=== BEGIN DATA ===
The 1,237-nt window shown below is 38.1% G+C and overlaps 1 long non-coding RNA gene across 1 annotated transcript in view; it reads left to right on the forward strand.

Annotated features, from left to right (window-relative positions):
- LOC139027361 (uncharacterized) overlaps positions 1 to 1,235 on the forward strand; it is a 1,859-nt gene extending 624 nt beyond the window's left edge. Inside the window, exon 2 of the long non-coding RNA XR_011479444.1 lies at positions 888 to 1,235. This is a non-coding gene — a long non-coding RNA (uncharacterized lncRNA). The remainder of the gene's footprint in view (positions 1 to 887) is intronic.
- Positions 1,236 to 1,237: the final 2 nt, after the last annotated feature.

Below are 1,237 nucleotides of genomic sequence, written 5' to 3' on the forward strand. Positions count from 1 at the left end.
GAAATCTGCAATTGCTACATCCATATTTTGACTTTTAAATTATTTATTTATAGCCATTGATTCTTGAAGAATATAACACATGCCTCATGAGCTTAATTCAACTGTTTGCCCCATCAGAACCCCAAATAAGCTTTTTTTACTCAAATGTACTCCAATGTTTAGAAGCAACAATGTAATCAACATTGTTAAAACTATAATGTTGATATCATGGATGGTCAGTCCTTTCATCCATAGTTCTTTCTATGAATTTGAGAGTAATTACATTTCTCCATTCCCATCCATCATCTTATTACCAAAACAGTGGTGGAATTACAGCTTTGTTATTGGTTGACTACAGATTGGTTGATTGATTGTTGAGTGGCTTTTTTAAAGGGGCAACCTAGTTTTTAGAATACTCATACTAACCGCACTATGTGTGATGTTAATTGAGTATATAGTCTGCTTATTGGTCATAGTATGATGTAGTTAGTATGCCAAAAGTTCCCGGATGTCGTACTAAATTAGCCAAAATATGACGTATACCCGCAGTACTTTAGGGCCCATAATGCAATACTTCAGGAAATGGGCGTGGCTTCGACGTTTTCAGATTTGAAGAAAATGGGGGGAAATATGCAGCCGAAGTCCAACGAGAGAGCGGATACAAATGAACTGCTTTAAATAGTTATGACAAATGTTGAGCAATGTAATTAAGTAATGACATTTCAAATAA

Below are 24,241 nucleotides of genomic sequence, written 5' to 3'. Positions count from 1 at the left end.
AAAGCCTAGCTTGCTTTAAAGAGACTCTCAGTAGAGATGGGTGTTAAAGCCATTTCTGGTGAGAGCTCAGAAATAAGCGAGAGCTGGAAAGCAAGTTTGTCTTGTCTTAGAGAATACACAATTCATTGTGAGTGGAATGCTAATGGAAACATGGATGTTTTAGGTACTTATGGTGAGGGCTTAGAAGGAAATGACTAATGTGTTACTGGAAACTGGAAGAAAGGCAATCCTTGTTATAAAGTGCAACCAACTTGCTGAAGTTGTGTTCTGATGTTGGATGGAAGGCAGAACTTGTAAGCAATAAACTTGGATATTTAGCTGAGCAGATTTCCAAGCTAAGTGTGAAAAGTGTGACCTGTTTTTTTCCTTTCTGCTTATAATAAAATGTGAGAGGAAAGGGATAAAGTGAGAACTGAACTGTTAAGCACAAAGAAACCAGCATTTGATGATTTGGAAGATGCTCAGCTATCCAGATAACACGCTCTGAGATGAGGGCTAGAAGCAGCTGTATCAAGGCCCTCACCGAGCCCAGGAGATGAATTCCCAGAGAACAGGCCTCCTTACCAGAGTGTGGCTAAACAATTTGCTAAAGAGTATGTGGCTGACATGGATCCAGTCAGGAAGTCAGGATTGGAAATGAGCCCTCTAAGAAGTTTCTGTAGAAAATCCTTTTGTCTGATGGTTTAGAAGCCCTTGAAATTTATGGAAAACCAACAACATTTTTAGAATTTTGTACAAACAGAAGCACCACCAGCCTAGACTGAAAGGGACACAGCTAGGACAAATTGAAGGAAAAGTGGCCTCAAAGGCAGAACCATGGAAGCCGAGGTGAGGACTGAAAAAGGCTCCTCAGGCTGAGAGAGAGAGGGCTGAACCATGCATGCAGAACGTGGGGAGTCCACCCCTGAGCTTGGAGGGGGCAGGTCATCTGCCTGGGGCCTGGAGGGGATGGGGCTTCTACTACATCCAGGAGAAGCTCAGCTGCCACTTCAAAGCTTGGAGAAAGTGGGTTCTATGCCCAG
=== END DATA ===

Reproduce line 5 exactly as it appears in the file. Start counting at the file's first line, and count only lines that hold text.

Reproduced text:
Below are 1,237 nucleotides of genomic sequence, written 5' to 3' on the forward strand. Positions count from 1 at the left end.